African American Abolitionist and Women's Rights ActivistSojourner Truth was a nationally known feminist and social reformer. During the Civil War, she helped recruit black soldiers for the Union Army. After the war, she tried to secure land grants from the federal government for former slaves, a project she pursued for seven years, meeting with President Ulysses S. Grant to discuss the subject.
Truth lived in Florence (a village of Northampton) from 1843-1857. She came to Florence to join the Northampton Association of Education and Industry, a utopian community dedicated to equality and justice. After the Association disbanded, she remained in Florence, bought her first home, dictated her autobiography to Olive Gilbert and became a nationally known advocate for women's rights and the abolition of slavery.
She was born Isabella Baumfree in Ulster County in upstate New York in 1797, one of thirteen children. Her family belonged to a wealthy man from Holland. She spoke low Dutch until she was about 10 years old, and always spoke with a Dutch accent. She never learned to read or write.
When she was a teenager, Isabella was sold to a Mr. Dumont, who forced her to marry another slave named Thomas. Together they had five children: Diana, Peter, Hannah, Elizabeth, and Sophia. Dumont sold her son Peter into slavery in Alabama, and Isabella escaped from Dumont with her infant daughter, Sophia. They were taken in by a Quaker family named Van Wagener. With their help, Isabella won a lawsuit, and Peter was returned to her.
In 1828 the state of New York abolished slavery, and Isabella was legally free. In 1829, she moved to New York City, where she worked as a housekeeper and became deeply involved in religion. Her mother had already endowed her with a deep, abiding Christian faith. Soon after being emancipated, Isabella had a vision in which God spoke to her, leading her to develop a "perfect trust in God and prayer."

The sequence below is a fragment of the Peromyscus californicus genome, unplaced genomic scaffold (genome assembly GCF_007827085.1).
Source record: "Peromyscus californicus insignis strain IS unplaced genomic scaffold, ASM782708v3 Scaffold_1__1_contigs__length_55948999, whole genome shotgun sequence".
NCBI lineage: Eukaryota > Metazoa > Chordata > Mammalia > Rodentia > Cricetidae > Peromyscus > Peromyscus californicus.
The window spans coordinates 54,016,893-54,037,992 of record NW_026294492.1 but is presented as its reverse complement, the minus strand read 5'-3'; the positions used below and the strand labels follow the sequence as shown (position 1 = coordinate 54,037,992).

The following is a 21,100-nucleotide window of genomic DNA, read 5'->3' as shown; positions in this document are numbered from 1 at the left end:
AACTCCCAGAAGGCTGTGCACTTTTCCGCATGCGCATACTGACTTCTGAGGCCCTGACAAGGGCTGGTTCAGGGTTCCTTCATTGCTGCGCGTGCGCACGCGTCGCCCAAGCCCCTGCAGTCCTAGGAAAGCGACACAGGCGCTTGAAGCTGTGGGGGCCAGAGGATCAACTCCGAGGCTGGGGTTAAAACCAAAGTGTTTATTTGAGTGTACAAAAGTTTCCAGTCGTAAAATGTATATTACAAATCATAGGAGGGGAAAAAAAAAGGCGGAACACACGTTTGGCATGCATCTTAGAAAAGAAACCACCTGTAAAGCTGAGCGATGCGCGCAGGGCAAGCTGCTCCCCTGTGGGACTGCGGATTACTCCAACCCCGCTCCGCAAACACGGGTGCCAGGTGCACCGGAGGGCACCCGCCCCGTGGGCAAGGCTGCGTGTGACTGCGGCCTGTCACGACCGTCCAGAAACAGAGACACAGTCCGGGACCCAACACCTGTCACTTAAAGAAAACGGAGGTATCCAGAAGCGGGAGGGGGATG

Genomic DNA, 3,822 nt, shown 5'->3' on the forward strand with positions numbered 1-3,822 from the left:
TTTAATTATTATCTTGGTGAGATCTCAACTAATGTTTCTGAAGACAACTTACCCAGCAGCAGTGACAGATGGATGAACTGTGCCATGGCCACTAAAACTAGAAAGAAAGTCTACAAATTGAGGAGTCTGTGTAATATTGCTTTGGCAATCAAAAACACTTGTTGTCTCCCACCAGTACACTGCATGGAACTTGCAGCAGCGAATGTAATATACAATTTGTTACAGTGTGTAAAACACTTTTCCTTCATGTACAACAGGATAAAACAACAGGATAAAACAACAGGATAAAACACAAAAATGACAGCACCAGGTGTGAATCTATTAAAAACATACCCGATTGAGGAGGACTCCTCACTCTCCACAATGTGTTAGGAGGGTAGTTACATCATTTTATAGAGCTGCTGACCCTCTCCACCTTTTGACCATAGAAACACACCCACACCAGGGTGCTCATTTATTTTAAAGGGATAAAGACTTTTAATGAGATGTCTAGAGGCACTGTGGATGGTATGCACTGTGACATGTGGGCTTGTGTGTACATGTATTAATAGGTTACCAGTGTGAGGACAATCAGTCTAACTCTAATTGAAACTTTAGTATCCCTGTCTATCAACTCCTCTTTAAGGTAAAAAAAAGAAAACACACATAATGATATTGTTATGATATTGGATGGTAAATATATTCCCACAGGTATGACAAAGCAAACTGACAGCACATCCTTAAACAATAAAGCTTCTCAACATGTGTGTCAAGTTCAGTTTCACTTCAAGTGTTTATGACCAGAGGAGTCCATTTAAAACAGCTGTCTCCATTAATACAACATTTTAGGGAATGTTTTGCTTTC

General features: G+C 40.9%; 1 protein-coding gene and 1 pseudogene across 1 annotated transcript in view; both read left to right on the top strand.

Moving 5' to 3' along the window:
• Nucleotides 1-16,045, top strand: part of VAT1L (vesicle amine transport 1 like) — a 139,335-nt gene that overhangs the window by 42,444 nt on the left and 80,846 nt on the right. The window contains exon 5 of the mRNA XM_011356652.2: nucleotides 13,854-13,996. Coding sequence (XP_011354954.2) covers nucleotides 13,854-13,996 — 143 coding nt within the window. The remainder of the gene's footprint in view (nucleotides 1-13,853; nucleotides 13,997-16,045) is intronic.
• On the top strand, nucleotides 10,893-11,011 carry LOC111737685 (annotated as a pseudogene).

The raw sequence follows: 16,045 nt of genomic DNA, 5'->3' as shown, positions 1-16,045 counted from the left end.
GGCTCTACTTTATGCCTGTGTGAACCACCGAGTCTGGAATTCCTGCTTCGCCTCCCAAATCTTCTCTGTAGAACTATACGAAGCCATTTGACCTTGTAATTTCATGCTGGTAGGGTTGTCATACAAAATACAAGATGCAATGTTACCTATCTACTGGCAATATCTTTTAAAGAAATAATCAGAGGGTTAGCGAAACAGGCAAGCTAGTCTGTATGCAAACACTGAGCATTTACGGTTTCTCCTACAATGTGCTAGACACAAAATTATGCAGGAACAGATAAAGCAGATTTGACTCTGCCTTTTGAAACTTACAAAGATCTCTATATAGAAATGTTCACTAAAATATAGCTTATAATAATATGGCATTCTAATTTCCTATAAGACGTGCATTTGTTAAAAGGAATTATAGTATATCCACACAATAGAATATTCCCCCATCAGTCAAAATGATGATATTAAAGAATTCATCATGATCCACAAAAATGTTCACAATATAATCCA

In 1843 God told her to travel about the country to tell the truth; Isabella Baumfree became Sojourner Truth. With little more than the clothes on her back, she began walking through Long Island and Connecticut, speaking to people about her life and her relationship with God. She was a very tall woman, with a deep rich voice and a dignified manner, and people began to listen. She believed a woman could do any job as well as a man. Some people wondered if she really was a man dressed in women's clothing.
After several months of traveling, some friends encouraged her to go to the Northampton Association in Massachusetts, a utopian community dedicated to the betterment of human life. There she met free thinkers like William Lloyd Garrison, Frederick Douglass and David Ruggles. Douglass described her as "a strange compound of wit and wisdom, of wild enthusiasm and flintlike common sense."
When the association broke up in 1846, Truth remained in Northampton. With the help of a friend, she moved for the first time into her own home. She dictated her memoirs, and they were published in 1850 as The Narrative of Sojourner Truth: A Northern Slave. She began to speak about abolitionism and women's rights on the lecture circuit. Over the next decade she traveled and spoke widely. A Quaker gentleman, Henry Willis, invited her to speak in Battle Creek, Michigan, on October 4, 1856. Truth moved to Michigan in 1857 and continued her advocacy activities.
During the Civil War, when President Abraham Lincoln announced the Emancipation Proclamation in January 1863, thousands of slaves from Virginia and Maryland fled to Washington, DC, seeking freedom. The government was unprepared for such an influx, and there was no place for them to live, very little food, and no jobs.
Freedman's Village was established by the federal government on the grounds of the Custis and Lee estates, what is today Arlington National Cemetery, the Pentagon and the Navy Annex building. The village was a collection of 50 one-and-a-half story houses. Sojourner Truth moved to Washington, DC, and began working with former slaves, who were provided with medical care and training for jobs, such as blacksmithing.
After the Civil War, Sojourner Truth continued to lecture about women's rights, prison reform, and addressed the Michigan Legislature against capital punishment. She was not afraid to speak her mind. She took women to task for the way they dressed, trussing themselves up in corsets and wearing high heeled shoes and hats trimmed with goose feathers, looking like they were ready to take off and fly like birds.
In 1869 she gave up smoking her clay pipe. A friend asked her how she expected to be admitted to heaven with her smoker's bad breath. She replied, "When I goes to Heaven I expects to leave my bad breath behind." This was typical of her witty remarks.
Sojourner Truth died at her home in Battle Creek on November 26, 1883, surrounded by family and friends. It was reported that her funeral service was attended by 1000 people.
In 1886, a friend asked the public for donations to erect a marker at Truth's grave. The marker deteriorated over time and was replaced several times. An historical marker was put on her grave in 1961 by the Sojourner Truth Association.